The Production of 2-Keto-L-Gulonic Acid by Different Gluconobacter Strains
Nassif, Lana Amine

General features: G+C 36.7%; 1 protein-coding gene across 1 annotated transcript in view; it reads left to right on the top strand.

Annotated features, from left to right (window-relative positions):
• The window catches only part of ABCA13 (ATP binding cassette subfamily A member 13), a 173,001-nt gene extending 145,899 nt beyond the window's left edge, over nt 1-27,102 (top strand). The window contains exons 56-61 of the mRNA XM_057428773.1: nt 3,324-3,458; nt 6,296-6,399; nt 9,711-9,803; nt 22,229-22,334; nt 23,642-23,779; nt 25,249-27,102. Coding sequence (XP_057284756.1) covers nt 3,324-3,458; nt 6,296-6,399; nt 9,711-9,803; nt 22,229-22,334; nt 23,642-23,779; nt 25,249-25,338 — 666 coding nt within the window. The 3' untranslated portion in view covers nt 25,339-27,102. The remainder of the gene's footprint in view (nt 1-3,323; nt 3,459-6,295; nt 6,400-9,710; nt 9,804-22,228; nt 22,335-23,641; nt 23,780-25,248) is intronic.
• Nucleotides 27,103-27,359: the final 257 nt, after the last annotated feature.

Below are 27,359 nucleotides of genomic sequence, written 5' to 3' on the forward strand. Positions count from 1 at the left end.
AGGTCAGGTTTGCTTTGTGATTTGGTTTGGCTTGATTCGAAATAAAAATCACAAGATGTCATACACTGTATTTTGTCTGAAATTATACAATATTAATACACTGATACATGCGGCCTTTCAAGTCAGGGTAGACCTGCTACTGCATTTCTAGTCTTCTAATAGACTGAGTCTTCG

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Vitamin C is industrially produced by the Reichstein method, which uses gluconobacters to oxidize sorbitol to sorbose then a chemical process to convert sorbose to 2-keto-L-gulonic acid (2-KLG). The establishment of a more extensive microbial process for 2-KLG production translates into a less expensive and more efficient production of vitamin C. I examined pure strains and mixed cultures for their ability to produce 2-KLG using thin layer and high performance liquid chromatography. The DSM 4027 mixed culture produced the highest yield, 25 g/L, of 2-KLG from 100 g/L of sorbose, while the gram-negative rods isolated from DSM 4027 produced 8.8 g/L, and B. megaterium isolated from DSM 4027 produced 1.4 g/L. Thus, the gram-negative rods in the mixed culture were the primary 2-KLG producer, but B. megaterium in the DSM 4027 mixture enhanced this synthesis. Authentic pure cultures of Gluconobacter oxydans IFO strain 3293 and ATCC strain 621 produced 3.4 g/L and 5.7 g/L, respectively. Attempts to co-culture the isolated B. megaterium with the isolated gram-negative rods and authentic Gluconobacter strains did not increase 2-KLG production, nor did growing the cultures on B. megaterium spent media. Bacillus megaterium produced an unidentified keto-compound detected on the TLC chromatograms, which suggested that B. megaterium converted sorbose to an intermediate that may then be converted by the gram-negative rods in DSM 4027 to 2-KLG. Limited phenotypic tests suggested that the gram-negative rods in the DSM 4027 mixture are not gluconobacters.
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